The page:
This is part 1 of the Getting Started with Power BI series.
Power BI is a powerful reporting and dashboarding tool; in which, organizations of all sizes can leverage to tell their data story. This series walks through the creation of building out a social media dashboard.
With the advent of SQL Server 2016 and updates to Reporting Services, the most interesting and exciting changes to Business Intelligence is Power BI. In this series of articles, I will show how quick and easy getting started can be, pulling and preparing Facebook data, how easy creating graphs and charts are, and setting up the interactions within the report.
What is Power BI
Power BI is part of Microsoft’s Business Intelligence (BI) suite, where it’s an interactive data visualization tool with cloud-based hosting capabilities. The report developer can create interactive dashboards and reports which can then be stored in the cloud, allowing users to view and interact with dashboards to monitor and analyze data with on the fly filtering and drill-down capabilities.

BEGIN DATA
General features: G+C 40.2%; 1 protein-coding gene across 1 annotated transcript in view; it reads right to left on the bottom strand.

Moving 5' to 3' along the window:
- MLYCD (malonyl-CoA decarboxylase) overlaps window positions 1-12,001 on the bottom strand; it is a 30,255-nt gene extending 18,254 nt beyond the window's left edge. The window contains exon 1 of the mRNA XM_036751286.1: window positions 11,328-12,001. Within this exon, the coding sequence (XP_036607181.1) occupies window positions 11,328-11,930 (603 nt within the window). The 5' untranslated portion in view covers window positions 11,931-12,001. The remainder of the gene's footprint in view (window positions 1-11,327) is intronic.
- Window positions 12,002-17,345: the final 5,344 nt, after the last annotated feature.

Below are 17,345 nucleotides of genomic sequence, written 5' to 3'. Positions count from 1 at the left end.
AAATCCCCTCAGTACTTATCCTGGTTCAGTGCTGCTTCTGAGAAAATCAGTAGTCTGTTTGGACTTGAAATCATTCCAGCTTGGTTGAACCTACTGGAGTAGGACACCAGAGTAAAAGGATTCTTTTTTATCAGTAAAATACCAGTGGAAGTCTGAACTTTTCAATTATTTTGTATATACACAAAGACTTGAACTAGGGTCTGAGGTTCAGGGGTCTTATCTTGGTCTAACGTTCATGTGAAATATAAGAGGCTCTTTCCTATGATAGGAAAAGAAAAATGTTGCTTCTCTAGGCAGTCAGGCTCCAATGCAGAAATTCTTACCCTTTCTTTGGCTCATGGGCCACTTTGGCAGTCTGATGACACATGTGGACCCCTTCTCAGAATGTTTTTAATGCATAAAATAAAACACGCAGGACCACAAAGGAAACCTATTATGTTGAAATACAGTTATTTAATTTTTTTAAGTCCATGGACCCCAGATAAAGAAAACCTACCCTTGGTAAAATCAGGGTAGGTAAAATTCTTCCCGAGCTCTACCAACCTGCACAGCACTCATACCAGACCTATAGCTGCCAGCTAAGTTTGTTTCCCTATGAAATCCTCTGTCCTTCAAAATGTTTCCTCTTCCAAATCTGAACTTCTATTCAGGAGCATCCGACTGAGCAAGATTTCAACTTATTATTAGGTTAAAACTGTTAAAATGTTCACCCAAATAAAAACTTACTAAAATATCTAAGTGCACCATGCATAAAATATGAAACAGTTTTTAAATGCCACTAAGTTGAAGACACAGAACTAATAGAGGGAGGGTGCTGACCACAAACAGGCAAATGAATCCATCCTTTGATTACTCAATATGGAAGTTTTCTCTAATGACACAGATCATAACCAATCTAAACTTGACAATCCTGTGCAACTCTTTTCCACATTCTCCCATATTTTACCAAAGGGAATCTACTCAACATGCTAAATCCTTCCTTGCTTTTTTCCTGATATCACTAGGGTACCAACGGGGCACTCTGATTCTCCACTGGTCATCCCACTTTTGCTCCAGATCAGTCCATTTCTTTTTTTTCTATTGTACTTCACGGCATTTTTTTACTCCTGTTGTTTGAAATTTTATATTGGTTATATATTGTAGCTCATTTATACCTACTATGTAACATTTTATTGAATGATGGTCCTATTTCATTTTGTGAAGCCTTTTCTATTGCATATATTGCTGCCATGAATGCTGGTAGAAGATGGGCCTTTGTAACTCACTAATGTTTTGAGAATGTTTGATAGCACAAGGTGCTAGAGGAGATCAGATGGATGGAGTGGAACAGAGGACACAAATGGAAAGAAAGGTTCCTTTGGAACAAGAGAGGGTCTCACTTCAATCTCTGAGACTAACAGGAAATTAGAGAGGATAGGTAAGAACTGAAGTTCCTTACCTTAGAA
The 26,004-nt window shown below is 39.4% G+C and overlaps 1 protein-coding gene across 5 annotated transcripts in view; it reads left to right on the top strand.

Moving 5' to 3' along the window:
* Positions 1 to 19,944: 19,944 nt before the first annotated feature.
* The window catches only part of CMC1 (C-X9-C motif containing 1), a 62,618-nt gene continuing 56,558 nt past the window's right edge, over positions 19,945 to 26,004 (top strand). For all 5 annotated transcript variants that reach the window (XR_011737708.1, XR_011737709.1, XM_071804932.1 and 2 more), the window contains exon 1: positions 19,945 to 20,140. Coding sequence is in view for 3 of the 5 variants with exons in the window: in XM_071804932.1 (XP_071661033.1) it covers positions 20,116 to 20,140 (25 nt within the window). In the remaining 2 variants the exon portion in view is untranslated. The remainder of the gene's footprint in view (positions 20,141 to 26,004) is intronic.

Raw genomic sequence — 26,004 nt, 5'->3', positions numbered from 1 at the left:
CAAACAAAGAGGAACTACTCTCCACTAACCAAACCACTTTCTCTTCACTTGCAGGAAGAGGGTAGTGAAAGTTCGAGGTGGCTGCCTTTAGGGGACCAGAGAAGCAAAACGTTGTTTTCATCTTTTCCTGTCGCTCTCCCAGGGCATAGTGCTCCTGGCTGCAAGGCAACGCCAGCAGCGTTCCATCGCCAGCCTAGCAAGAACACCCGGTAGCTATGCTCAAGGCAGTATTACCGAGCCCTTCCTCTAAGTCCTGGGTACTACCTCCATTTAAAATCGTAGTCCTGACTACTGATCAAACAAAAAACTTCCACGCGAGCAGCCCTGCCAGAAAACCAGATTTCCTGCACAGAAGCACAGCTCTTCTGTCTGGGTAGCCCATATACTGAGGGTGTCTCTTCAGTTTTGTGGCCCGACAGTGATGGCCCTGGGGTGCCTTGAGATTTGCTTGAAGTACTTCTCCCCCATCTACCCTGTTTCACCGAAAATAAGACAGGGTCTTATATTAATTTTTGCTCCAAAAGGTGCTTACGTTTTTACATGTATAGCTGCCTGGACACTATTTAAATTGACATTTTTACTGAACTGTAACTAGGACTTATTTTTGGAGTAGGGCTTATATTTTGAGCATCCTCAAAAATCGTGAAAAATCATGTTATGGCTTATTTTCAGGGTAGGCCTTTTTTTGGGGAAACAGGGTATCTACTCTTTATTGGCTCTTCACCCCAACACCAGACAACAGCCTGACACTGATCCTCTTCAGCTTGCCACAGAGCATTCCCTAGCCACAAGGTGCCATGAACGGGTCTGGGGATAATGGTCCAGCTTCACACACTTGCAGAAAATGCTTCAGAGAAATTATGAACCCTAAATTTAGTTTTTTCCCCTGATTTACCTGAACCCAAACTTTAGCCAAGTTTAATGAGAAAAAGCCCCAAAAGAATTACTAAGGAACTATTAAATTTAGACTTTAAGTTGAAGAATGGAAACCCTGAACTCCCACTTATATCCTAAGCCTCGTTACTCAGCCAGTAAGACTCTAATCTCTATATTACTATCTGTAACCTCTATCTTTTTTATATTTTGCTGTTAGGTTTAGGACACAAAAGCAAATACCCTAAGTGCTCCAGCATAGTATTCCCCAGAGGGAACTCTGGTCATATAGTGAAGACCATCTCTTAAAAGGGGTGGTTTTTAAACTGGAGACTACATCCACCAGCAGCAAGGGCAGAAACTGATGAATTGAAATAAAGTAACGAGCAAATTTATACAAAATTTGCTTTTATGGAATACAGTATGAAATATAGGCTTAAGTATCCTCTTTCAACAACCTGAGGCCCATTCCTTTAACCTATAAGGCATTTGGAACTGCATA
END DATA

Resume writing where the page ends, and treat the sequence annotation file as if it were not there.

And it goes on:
Power BI also has the capability of integrating with other Microsoft products like SQL Server Reporting Services (SSRS), Excel, and other Office 365 products. The report developer can utilize already existing Excel and SSRS reports by bringing in snapshots of PivotTables, Charts and cell ranges. Then you’re able to upload and pin the items onto a dashboard.
For developing, the two options are:
For this tutorial, I will be using the Power BI Desktop to develop. You will also want to sign up for the web version (Service). There is a free version that currently allows up to 1GB of data to be stored. There are also mobile versions if you plan on presenting it in various forms. The mobile version is very similar to the Service, but the interactions and dashboard styles may vary from one platform to another.
Mobile versions can be found here:
The Desktop is very useful in creating the reports and publishing them up to the Service. From there you can link and share dashboards with your team.
For part 2, we will dive into pulling and manipulating data. Read Part 2.